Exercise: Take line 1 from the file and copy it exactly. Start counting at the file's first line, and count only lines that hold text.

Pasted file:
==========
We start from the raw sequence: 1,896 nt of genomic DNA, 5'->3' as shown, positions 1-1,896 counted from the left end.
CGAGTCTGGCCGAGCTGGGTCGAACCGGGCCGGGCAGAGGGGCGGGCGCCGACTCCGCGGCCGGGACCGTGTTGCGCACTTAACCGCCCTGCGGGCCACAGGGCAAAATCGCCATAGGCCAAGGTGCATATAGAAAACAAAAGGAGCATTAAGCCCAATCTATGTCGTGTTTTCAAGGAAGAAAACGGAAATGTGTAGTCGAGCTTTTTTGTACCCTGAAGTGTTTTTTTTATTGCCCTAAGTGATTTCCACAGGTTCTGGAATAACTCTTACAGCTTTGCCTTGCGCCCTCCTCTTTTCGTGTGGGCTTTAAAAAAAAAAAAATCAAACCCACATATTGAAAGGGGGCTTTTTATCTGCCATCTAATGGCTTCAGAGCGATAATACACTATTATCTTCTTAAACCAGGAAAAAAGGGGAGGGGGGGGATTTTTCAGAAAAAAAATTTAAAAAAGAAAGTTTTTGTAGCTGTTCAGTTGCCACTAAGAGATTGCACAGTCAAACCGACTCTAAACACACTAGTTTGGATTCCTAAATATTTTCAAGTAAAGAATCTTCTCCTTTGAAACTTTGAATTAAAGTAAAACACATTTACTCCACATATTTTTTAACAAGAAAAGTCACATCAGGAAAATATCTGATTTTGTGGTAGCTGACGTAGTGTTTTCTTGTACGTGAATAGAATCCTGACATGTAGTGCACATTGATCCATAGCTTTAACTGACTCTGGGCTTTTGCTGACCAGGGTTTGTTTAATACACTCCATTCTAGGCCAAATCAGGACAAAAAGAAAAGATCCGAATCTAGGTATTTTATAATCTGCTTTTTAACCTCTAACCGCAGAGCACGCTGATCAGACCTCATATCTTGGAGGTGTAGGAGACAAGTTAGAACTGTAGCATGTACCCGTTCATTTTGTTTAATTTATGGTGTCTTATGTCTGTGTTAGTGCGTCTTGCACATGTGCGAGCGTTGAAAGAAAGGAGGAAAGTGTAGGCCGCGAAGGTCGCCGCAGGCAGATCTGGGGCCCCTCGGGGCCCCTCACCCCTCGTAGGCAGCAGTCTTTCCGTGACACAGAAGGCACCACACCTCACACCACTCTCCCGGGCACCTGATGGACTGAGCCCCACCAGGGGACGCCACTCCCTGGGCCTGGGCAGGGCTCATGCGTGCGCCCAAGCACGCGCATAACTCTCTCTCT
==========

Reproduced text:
We start from the raw sequence: 1,896 nt of genomic DNA, 5'->3' as shown, positions 1-1,896 counted from the left end.